...hopefully neither are the case though and the Garmin provides the reassurance that you are on course.
For what it's worth, I did my first ever HM in 1:28:42 off of typically 30mile weeks with a handful of 13-14 mile long runs in 40mile weeks, so it is possible. However I had the relative advantage of being 'only' in my early thirties, and had spent several months getting down to sub-19 5K and sub-40 10K so I had some verifiable race times to suggest that a 1:30 HM was a reasonable goal.
Others have already explained the point regarding training over-distance for HM but under-distance for a Marathon. I had covered the distance in training a few times and still ended up with a dodgy knee and dodgy ankle by the end of the race; being undertrained for that combination of pace+distance more than likely contributed to injury.
Whether you hit your time goal or not, the main thing is that you are healthy and enjoying it!
My week so far is as below , today's 11 miler has made me realise that I have some serious work to do to beat the 1:30 HM ........
Tue 5.7 miles stready with couple of intervals
Wed 1m warm up , 6 x 0.5m efforts at 5:55 pace ave , 1 m warm down - 8 miles
Thurs 6 miles easy - 7:15 pace
Fri 11 miles at 6:57 pace, 1 mile warm down, this was about all I could manage.
Sat proposed easy 5
Sun proposed 6 ish with 400m efforts
it seems like you are running things a bit too hard. 7:15m/m as an easy pace for someone targeting 6:50m/m seems way to quick, and you are racing your long run.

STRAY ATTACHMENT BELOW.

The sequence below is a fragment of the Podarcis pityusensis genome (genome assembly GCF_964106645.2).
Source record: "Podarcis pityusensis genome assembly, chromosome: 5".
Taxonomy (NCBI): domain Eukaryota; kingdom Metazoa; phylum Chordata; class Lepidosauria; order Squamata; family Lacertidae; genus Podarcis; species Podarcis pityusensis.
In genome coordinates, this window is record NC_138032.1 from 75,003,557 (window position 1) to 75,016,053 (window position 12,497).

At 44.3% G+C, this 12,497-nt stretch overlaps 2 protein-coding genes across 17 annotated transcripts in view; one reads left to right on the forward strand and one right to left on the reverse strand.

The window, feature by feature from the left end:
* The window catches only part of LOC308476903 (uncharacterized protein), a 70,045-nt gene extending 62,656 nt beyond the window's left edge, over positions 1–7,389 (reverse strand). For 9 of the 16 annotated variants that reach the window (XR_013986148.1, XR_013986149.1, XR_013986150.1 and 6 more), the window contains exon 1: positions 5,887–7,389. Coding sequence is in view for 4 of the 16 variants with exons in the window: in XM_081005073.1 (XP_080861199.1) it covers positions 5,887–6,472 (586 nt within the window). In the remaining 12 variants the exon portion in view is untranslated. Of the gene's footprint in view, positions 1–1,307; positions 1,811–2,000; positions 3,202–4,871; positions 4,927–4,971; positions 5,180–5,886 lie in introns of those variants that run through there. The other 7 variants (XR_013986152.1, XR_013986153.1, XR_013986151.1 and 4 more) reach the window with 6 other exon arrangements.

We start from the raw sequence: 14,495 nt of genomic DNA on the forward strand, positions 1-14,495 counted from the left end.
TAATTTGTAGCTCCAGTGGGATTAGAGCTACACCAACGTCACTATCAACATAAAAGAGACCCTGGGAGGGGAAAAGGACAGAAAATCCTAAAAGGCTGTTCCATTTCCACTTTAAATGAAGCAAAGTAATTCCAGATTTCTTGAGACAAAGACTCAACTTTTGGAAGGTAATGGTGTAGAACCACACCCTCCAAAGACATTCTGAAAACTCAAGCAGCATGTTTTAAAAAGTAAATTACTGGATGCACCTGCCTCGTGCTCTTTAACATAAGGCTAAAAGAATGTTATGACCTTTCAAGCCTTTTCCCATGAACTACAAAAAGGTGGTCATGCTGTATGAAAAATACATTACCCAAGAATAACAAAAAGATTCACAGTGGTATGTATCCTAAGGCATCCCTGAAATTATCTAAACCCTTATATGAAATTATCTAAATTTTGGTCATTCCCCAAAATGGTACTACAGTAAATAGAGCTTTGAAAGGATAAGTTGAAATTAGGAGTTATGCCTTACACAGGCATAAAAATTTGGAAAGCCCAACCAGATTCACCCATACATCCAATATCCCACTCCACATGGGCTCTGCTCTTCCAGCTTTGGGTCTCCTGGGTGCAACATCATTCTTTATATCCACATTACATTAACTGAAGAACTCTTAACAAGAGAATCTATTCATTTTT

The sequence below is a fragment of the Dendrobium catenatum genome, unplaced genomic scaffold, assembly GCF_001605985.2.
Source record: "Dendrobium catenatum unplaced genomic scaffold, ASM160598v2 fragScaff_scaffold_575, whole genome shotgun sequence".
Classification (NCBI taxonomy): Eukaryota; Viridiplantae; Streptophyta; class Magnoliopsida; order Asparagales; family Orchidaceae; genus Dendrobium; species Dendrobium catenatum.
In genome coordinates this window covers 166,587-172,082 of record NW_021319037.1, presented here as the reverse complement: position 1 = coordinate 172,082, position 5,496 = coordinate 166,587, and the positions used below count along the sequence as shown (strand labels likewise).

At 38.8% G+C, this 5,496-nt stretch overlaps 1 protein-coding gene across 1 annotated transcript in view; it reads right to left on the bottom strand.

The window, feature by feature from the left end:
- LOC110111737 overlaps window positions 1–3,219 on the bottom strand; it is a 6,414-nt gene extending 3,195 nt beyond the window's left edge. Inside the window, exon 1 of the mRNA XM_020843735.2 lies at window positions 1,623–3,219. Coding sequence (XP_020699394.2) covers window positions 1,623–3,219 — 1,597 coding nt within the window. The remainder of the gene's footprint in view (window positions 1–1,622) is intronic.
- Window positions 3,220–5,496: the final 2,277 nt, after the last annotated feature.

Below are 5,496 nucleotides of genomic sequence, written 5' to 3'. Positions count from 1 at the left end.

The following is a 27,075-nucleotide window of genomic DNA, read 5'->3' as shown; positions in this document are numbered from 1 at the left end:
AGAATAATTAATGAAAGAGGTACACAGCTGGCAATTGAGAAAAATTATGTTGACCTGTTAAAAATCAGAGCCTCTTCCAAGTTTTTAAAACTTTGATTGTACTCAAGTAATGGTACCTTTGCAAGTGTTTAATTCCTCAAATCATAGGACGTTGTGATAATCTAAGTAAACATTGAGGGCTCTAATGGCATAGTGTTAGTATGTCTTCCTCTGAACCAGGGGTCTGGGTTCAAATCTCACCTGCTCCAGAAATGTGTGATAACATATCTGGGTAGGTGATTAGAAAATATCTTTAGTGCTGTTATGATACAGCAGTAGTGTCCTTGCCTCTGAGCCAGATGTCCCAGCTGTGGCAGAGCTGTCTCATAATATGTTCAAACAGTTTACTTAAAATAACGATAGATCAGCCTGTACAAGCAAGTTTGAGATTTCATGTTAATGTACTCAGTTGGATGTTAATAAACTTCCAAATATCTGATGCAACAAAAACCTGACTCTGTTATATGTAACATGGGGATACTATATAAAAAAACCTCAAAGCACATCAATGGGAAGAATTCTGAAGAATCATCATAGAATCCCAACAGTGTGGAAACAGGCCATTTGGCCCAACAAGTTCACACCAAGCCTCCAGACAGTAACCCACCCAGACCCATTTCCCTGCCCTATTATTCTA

Have a look at Mcmillan Running Calculator for some suggested paces so that you start to run at the right sort of intensity
only you know how you feel at those paces, but if it was me I'd want to slow quite a lot of those runs down - I can run a sub-1:30 half but would run 'easy' miles including my long runs at about 8:00 pace, not 7:15. For example, I could do your Thursday run and it might feel fine, but I'd probably be less fresh for my actual quality sessions. Also if I tried to run 11 miles at my target half marathon pace I'd be knackered too. I suppose this takes us back to your original question about the over-distance runs - I'll be running 14 miles on Sunday but I won't be doing it at race pace.
Anyway, in brief, I don't think today's run means you've got 'serious work to do' if by that you mean trying to smash all your long runs even harder - I wouldn't expect to be able to run 11 miles at sub-1:30 pace by myself as a training run but I would expect to run sub 1:30 comfortably on race day.